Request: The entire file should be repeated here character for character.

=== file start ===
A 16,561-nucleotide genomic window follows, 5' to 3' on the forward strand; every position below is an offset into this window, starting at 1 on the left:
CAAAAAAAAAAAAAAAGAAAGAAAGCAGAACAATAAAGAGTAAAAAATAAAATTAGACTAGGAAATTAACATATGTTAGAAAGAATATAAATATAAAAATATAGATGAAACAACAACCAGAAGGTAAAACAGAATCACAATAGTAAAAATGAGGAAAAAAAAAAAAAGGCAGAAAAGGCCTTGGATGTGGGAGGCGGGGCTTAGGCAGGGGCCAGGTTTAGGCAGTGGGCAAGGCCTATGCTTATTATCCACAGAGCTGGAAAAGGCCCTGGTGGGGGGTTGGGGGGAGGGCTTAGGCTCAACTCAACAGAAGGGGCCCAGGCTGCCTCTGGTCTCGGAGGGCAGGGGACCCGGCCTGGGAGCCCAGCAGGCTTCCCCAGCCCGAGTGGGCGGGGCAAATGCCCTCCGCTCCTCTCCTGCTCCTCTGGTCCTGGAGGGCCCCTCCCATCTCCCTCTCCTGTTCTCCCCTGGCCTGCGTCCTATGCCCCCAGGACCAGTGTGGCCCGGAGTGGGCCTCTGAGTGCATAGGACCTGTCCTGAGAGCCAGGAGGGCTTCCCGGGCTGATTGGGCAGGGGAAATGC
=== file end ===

A 16,561-nucleotide genomic window follows, 5' to 3' on the forward strand; every position below is an offset into this window, starting at 1 on the left:
CAAAAAAAAAAAAAAAGAAAGAAAGCAGAACAATAAAGAGTAAAAAATAAAATTAGACTAGGAAATTAACATATGTTAGAAAGAATATAAATATAAAAATATAGATGAAACAACAACCAGAAGGTAAAACAGAATCACAATAGTAAAAATGAGGAAAAAAAAAAAAAGGCAGAAAAGGCCTTGGATGTGGGAGGCGGGGCTTAGGCAGGGGCCAGGTTTAGGCAGTGGGCAAGGCCTATGCTTATTATCCACAGAGCTGGAAAAGGCCCTGGTGGGGGGTTGGGGGGAGGGCTTAGGCTCAACTCAACAGAAGGGGCCCAGGCTGCCTCTGGTCTCGGAGGGCAGGGGACCCGGCCTGGGAGCCCAGCAGGCTTCCCCAGCCCGAGTGGGCGGGGCAAATGCCCTCCGCTCCTCTCCTGCTCCTCTGGTCCTGGAGGGCCCCTCCCATCTCCCTCTCCTGTTCTCCCCTGGCCTGCGTCCTATGCCCCCAGGACCAGTGTGGCCCGGAGTGGGCCTCTGAGTGCATAGGACCTGTCCTGAGAGCCAGGAGGGCTTCCCGGGCTGATTGGGCAGGGGAAATGC